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I have these four equations:

$$\left\{\begin{matrix} A_1 = A_c -D \theta cos(\phi)\\ A_2 = A_c -D \theta cos(\phi-\pi/2)\\ A_3 = A_c -D \theta cos(\phi-\pi)\\ A_4 = A_c -D \theta cos(\phi-3\pi/2) \end{matrix}\right.$$

Variables $A_1$ to $A_4$ are given, D is a constant, and Variables $A_c$, $\theta$, and $\phi$ are unknown.

I need to find $\frac{d \theta}{d A_1}$ to $\frac{d \theta}{d A_4}$, but I have some problems. What I tried was that I used three of these equations and derived $\theta$, $\phi$, and $A_c$, and then differentiated $\theta$ with respect to $A_i$ separately, but I am not sure if this is correct or not.

The thing is that variables $A_i$ are related. This means that if variable $A_1$ changes, at least one of the variables $A_2$ to $A_4$ will also change as there is this relation between the $A_i$ and $A_c$ parameters:

$A_1+A_2+A_3+A_4=4 A_c$

I also get different results when I use three other set of these four equations to derive the parameters. So how can I study the changes of variables $\theta$ and $\phi$ due to changes in variables $A_1$ to $A_4$.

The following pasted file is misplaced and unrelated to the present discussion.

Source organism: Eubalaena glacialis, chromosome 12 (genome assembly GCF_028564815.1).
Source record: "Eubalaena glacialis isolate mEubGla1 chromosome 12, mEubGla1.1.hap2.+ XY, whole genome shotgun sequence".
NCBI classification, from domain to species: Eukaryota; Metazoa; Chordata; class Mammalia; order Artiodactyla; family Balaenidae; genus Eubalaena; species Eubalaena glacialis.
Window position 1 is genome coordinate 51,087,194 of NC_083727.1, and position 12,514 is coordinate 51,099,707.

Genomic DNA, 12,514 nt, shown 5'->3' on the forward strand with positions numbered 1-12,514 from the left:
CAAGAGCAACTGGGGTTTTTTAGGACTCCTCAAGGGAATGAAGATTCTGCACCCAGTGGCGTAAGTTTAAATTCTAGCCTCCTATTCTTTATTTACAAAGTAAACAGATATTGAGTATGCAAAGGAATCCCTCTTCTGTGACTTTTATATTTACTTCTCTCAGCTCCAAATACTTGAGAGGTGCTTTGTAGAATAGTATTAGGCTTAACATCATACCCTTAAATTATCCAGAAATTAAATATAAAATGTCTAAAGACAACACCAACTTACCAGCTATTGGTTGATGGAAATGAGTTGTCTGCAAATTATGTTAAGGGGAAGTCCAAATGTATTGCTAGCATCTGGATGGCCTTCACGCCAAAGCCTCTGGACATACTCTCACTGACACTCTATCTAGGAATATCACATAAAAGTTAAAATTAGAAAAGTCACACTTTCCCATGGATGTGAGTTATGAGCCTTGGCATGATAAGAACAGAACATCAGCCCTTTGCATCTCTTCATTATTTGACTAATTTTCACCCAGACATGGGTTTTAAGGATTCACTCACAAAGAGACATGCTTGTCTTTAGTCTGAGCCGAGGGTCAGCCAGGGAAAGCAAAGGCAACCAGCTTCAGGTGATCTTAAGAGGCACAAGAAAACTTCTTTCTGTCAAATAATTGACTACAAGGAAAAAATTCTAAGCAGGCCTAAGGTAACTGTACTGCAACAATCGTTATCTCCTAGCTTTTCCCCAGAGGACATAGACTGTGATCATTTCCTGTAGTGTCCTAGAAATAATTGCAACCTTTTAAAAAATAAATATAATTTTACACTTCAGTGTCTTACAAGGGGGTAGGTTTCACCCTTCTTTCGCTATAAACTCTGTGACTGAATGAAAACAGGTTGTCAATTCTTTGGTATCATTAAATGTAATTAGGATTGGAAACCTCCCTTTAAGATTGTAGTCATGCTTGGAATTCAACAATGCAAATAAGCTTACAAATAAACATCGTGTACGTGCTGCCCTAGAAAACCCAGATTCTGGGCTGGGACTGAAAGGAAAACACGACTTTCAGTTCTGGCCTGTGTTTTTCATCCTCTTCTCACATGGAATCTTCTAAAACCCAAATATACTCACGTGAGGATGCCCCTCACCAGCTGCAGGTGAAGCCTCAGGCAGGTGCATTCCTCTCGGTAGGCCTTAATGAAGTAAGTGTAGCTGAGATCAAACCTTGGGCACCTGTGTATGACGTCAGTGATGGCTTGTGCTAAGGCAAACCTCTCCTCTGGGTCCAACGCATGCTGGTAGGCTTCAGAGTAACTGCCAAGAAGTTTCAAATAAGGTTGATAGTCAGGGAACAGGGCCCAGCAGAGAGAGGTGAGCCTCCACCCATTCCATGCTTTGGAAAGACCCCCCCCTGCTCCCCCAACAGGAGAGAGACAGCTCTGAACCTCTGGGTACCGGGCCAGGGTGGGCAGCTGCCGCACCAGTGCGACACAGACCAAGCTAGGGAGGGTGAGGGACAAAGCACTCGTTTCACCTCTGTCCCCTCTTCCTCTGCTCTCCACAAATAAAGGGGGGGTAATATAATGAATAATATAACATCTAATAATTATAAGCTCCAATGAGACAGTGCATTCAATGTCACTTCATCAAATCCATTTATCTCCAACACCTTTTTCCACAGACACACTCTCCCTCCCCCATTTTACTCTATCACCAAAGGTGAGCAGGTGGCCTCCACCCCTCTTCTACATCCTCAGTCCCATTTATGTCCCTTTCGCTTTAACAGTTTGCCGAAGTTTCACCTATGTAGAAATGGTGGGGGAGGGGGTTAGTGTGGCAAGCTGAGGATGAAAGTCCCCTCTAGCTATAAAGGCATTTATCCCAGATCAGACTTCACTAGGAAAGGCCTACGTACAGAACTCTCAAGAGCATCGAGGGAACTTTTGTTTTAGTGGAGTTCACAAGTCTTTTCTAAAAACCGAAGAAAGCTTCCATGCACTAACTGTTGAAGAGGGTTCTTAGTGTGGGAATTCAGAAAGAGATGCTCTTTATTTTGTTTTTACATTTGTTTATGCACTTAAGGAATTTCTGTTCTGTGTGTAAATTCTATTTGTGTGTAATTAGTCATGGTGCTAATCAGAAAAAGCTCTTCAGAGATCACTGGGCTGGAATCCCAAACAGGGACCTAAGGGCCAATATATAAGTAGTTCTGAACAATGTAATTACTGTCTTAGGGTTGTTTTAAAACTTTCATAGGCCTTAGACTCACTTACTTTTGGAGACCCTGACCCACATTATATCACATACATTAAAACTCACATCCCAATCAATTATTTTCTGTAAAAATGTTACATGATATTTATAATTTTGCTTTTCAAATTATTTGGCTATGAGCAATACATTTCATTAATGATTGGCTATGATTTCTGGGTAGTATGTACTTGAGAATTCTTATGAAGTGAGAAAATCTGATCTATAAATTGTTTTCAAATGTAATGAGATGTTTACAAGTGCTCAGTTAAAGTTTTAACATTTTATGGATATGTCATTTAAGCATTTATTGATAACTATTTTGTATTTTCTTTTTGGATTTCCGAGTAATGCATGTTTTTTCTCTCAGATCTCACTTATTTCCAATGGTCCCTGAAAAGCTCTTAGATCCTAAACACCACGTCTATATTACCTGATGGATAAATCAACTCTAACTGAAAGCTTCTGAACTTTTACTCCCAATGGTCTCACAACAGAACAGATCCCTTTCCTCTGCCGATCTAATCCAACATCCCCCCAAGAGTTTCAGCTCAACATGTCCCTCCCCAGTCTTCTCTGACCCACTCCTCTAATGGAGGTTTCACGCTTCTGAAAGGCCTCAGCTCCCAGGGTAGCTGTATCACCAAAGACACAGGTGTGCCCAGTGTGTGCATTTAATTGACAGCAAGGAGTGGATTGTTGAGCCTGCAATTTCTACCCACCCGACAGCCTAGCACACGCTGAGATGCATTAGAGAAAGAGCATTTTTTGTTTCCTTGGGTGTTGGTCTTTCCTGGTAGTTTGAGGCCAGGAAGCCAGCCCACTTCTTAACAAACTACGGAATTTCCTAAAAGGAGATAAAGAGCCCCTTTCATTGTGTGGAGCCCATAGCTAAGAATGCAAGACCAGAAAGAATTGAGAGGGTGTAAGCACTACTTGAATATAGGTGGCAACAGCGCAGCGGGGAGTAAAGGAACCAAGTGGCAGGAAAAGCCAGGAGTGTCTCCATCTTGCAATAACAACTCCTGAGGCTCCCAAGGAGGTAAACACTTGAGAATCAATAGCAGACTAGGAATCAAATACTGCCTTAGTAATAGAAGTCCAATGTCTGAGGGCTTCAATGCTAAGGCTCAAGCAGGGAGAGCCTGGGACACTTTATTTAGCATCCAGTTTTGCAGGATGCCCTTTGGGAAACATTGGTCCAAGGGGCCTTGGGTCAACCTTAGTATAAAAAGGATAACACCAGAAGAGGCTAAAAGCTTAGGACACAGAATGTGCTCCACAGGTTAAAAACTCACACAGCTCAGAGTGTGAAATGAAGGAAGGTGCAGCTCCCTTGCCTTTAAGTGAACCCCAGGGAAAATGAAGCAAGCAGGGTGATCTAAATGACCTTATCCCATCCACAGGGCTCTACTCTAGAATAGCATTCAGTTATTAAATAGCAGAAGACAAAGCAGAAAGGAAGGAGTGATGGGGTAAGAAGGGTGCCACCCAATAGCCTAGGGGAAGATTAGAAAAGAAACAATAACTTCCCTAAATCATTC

Edit: If I derive variable $\theta$ from the first three equations listed above, I'll have: $$\theta=\frac{\sqrt{2}\, \sqrt{{\mathrm{A1}}^2 - 2\, \mathrm{A1}\, \mathrm{A2} + 2\, {\mathrm{A2}}^2 - 2\, \mathrm{A2}\, \mathrm{A3} + {\mathrm{A3}}^2}}{2\, R}$$

and if I derive variable $\theta$ from the first, second and fourth equations, I'll have:

$$\theta=\frac{\sqrt{2}\, \sqrt{2\, {\mathrm{A1}}^2 - 2\, \mathrm{A1}\, \mathrm{A2} - 2\, \mathrm{A1}\, \mathrm{A4} + {\mathrm{A2}}^2 + {\mathrm{A4}}^2}}{2\, R}$$

,and finally I use $\theta$ derived by Ross Millikan in the answer below which is:

$$\theta=\frac{\sqrt{{\left(\mathrm{A1} - \mathrm{A3}\right)}^2 + {\left(\mathrm{A2} - \mathrm{A4}\right)}^2}}{2\, R}$$

As you notice, the first two solutions do not involve all $A_1$ to $A_4$. All of these solution calculates correct value for $\theta$, but when I differentiate them with respect to $A_1$, you will see different results.